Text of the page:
Configure this interface to be an access port in VLAN 30. The Central switch configuration is shown in Example 10-13.

Example 10-13 Switch Configuration of Manager port

interface FastEthernet1/0/1
description Manager
 switchport access vlan 30
 switchport mode access
 spanning-tree portfast
!

Configuring Fa1/0/1—The Interface Connecting the Trusted Port of NAC Appliance Server

Configure this NAC Appliance Server interface, eth0, as an access port in VLAN 20. Example 10-14 shows the switch configuration.

Example 10-14 Switch Configuration of Trusted Server Port

interface FastEthernet1/0/3
description Server Trusted eth0
 switchport access vlan 20
 switchport mode access
spanning-tree portfast
!

Configuring Fa1/0/4—The Interface Connecting the Untrusted Port of NAC Appliance Server

Configure this interface, eth1, as an access port in VLAN 21, as shown in Example 10-15.

Example 10-15 Switch Configuration of Untrusted Server Port

interface FastEthernet1/0/4
description Server Untrusted eth1
 switchport access vlan 21
 switchport mode access
spanning-tree portfast
!

Configuring the Edge Switch

Next configure the edge switch. You have to complete the following configuration steps at a minimum:

  • Configure VTP and VLANs.

  • Configure ACLs on the switch for added security and traffic control.

  • Configure SVIs.

  • Configure a DHCP server; in this sample case, you are using the switch as the DHCP server.

  • Configure the client ports.

  • Configure SNMP on the switch.

After these steps are completed, you might have to configure additional interfaces and features if doing so is necessary for your environment.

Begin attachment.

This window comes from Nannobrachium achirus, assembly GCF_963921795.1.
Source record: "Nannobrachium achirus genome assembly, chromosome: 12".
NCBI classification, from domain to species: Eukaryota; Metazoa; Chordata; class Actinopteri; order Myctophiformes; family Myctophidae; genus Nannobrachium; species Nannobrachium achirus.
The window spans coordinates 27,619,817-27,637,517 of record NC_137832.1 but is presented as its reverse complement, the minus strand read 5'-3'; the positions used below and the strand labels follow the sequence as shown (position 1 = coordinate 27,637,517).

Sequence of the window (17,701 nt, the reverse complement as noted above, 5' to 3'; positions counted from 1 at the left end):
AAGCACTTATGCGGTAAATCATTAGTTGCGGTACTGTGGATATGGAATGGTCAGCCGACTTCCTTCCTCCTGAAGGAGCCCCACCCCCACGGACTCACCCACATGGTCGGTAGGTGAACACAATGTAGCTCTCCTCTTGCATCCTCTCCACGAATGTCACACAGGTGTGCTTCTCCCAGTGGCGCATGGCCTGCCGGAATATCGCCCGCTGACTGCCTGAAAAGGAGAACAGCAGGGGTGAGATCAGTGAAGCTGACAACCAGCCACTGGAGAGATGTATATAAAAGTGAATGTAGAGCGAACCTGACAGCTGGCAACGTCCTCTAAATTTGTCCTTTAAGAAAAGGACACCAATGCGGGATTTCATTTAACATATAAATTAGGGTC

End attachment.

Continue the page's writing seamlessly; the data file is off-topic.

Configuring VTP and VLANs

Using VTP is not recommended, and you accomplish this by setting it to Transparent mode. You enable IP routing by using the ip routing command. Example 10-16 shows the switch configuration for VTP and VLANs as it pertains to the sample network topology (see Figure 10-35).

Example 10-16 Edge Switch VTP and VLAN Configuration

vtp domain cisco
vtp mode transparent
ip routing
!
vlan 10
 name guest
!
vlan 11
 name consultant
!
vlan 12
 name employee
!
vlan 110
 name untrusted
!
vlan 22
 name switch_mgmt
!

Configuring Access Control Lists

In this design, the enforcement piece has moved from NAC Appliance Server to the edge switch. You will configure ACLs on the authentication/untrusted VLAN so as to allow traffic to NAC Appliance Server, remediation servers, DHCP server, Active Directory server (if using AD SSO), and any other resources required for remediation purposes. When the user is in the untrusted VLAN, NAC Appliance Agent starts sending discovery packets that will be allowed by the ACL. After NAC Appliance Server gets the NAC Appliance Agent discovery packets, it will know that there is a new host connected to the network. It can then prompt the user for authentication and posture assessment.

For posture remediation, NAC Appliance Agent facilitates remediation by directing the user to go to the remediation resources. Access to these resources has been allowed by the ACLs. So, a user goes through the complete NAC process while in the untrusted VLAN. The ACLs block access to anything else on the network, thus preventing noncompliant users from getting access to other network resources. Example 10-17 shows a sample of the access list that you will configure for the untrusted VLAN 110.

Example 10-17 Untrusted VLAN 110 ACL

ip access-list 100 permit ip any host 10.10.21.5
ip access-list 100 permit udp any any eq domain
ip access-list 100 permit tcp any any eq domain
ip access-list 100 permit udp any any eq 67
ip access-list 100 permit udp any any eq 68
ip access-list 100 permit ip any host [wsus,av,etc]

Host 10.10.21.5 is NAC Appliance Server. This ACL allows the NAC Appliance Agent discovery packets to reach NAS. Remaining ACLs allow DNS (domain), DHCP (port 67), and access to the WSUS server, antivirus server, and other remediation resources.

In addition to the ACL on the untrusted VLAN, you have to configure an ACL on the trusted VLANs. This is because NAC Appliance Agent is going to send discovery packets every 5 seconds, continuously. So, even when the user is moved to the trusted access VLAN, NAC Appliance Agent continues to send the discovery packets. You want to prevent those packets from reaching NAC Appliance Server. To do so, configure the following ACL on the trusted VLANs: